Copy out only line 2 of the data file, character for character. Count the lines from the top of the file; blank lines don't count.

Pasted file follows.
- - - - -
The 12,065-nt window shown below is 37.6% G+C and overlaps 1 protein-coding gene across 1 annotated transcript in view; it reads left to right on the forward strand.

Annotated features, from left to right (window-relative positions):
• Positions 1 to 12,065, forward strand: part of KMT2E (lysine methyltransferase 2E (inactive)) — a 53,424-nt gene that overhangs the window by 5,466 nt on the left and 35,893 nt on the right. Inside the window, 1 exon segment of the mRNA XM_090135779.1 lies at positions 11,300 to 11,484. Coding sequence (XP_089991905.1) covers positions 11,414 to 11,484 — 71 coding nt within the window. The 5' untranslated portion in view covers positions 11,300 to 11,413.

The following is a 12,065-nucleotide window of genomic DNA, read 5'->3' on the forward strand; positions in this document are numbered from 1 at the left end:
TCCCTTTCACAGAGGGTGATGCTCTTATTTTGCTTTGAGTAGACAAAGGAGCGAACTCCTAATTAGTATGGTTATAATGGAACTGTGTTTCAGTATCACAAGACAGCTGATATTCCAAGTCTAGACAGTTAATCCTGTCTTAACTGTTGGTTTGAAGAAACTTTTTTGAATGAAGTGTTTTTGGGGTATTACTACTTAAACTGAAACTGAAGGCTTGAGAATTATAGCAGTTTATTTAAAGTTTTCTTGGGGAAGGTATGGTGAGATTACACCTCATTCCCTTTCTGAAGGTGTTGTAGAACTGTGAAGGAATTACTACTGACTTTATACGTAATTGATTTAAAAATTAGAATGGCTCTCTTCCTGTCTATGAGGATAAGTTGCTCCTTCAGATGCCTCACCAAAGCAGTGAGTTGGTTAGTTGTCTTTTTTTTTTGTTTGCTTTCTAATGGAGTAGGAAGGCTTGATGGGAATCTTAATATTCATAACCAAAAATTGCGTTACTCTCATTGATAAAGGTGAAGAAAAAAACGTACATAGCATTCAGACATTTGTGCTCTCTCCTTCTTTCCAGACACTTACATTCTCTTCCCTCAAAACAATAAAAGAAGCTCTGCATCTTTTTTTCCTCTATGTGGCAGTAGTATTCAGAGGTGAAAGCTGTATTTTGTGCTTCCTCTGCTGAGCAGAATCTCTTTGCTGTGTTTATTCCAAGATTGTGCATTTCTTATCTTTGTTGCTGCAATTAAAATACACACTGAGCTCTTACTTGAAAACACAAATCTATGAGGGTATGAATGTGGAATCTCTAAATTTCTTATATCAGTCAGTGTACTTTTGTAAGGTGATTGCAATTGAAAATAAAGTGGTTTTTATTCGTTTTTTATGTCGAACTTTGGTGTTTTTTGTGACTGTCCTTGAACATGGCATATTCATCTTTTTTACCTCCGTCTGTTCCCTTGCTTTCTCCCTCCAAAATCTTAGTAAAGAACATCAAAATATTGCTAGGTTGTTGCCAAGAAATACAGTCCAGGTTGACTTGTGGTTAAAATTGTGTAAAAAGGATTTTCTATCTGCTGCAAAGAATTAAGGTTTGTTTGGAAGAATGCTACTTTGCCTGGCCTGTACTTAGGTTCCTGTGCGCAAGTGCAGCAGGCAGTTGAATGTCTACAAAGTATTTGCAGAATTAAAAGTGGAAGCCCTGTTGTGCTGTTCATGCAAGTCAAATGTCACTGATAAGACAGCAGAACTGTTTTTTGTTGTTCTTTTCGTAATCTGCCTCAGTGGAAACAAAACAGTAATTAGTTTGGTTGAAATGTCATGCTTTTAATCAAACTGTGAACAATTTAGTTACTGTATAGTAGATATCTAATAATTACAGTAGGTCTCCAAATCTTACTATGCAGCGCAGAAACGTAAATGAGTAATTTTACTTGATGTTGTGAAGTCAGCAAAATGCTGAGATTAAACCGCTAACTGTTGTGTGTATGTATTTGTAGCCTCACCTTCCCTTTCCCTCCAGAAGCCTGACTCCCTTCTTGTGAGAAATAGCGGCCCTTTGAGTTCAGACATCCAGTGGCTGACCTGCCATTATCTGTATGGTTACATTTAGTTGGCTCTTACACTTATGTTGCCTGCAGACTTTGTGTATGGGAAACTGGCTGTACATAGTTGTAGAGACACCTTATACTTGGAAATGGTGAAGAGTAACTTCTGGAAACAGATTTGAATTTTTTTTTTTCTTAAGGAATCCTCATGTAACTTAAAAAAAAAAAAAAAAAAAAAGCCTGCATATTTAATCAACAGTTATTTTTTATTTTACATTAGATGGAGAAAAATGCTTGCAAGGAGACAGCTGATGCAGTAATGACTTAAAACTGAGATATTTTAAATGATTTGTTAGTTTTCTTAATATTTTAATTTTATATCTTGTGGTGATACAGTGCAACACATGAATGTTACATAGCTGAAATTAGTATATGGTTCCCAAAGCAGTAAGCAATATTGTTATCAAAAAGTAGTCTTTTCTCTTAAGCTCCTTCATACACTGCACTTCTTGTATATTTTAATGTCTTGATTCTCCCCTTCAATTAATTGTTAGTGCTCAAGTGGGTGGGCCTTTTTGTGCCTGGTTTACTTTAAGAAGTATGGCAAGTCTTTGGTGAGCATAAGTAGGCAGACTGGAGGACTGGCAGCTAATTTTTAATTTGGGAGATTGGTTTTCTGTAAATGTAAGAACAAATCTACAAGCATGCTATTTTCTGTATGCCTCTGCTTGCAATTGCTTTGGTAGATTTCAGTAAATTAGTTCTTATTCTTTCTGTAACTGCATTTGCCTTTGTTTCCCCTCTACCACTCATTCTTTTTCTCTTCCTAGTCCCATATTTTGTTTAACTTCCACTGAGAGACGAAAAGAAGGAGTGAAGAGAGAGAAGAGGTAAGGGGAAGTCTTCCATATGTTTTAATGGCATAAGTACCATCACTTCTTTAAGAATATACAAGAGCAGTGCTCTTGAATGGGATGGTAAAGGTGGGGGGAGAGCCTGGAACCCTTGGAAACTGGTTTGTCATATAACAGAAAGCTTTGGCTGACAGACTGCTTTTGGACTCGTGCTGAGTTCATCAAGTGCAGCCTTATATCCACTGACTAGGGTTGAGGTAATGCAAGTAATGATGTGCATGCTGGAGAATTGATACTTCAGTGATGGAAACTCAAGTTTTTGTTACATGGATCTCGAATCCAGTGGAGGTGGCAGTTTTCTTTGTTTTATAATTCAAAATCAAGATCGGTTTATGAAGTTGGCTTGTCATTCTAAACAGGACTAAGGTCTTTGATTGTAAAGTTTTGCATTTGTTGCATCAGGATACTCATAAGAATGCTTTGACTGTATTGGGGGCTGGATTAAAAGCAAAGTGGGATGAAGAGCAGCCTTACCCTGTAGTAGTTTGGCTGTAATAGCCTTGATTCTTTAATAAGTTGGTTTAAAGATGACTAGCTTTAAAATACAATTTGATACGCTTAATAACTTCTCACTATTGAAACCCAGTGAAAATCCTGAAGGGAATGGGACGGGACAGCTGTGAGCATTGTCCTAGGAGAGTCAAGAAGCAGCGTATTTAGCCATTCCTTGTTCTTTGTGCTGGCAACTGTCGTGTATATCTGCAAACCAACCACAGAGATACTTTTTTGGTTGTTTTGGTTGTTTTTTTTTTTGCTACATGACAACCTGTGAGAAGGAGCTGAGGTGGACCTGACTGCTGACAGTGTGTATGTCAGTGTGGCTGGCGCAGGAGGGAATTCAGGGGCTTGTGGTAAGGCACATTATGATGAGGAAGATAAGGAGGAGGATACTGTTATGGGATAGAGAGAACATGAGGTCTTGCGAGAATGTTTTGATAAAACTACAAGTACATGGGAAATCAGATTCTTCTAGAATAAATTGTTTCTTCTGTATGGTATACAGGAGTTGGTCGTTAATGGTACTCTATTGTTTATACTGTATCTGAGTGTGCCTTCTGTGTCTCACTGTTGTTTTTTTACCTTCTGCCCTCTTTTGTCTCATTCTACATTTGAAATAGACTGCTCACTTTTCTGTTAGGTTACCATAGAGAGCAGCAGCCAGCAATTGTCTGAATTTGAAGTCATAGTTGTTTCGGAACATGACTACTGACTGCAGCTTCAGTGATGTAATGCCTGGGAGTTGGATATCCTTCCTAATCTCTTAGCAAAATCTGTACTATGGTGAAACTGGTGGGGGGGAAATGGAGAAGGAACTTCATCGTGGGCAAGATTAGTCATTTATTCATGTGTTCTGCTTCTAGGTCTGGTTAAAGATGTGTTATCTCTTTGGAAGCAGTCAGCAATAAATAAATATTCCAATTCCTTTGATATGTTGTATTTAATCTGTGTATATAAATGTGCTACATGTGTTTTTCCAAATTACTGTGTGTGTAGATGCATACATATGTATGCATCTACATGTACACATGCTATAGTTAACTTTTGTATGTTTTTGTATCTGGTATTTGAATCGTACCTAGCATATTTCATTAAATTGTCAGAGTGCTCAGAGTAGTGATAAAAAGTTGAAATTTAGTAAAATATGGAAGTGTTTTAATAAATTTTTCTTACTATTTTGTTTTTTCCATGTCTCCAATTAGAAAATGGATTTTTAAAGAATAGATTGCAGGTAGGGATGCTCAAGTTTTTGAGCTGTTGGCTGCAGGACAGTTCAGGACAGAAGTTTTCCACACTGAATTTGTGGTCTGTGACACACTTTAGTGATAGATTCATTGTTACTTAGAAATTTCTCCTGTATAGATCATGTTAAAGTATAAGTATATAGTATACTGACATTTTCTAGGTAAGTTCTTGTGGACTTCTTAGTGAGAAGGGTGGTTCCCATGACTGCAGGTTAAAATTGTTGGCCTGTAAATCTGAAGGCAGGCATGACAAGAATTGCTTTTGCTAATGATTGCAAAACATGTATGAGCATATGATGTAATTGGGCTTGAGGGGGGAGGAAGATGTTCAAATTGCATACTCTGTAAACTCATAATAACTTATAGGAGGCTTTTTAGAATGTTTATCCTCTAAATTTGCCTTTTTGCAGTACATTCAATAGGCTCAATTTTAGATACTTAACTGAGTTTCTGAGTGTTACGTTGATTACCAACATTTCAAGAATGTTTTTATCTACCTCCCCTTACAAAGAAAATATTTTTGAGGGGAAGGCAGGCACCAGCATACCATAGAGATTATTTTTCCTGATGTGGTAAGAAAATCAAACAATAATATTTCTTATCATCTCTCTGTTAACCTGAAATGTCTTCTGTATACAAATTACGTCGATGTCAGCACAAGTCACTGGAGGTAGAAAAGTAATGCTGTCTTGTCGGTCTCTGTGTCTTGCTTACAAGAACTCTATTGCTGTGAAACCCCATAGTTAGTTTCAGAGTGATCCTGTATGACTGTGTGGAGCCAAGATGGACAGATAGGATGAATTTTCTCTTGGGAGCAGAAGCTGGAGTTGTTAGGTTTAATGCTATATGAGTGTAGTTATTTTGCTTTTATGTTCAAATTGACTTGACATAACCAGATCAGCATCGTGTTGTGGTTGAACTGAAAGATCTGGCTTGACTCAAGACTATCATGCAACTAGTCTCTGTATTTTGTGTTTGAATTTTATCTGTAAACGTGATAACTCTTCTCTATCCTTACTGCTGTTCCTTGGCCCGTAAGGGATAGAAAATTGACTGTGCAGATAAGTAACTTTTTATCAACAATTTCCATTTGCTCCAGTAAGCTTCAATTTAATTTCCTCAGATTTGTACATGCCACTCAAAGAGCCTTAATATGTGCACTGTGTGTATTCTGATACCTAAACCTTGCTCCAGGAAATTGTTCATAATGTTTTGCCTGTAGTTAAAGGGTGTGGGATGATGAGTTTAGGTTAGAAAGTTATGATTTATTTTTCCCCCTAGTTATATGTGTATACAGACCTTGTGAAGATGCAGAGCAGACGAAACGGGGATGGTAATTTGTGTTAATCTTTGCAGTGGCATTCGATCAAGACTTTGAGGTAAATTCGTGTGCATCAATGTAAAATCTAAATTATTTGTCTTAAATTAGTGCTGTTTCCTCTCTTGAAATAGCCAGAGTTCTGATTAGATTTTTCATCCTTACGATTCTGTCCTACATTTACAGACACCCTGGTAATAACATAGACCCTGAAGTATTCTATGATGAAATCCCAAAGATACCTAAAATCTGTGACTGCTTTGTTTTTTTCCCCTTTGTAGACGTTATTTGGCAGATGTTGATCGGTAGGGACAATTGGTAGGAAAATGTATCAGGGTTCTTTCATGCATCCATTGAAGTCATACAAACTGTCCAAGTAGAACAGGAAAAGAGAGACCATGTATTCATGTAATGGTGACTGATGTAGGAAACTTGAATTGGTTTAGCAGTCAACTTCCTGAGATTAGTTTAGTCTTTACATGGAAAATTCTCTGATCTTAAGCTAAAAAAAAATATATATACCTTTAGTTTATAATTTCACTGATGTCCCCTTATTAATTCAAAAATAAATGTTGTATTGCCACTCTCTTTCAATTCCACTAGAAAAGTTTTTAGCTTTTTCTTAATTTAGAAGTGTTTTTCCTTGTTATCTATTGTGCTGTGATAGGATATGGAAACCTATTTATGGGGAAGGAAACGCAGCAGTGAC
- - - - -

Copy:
Annotated features, from left to right (window-relative positions):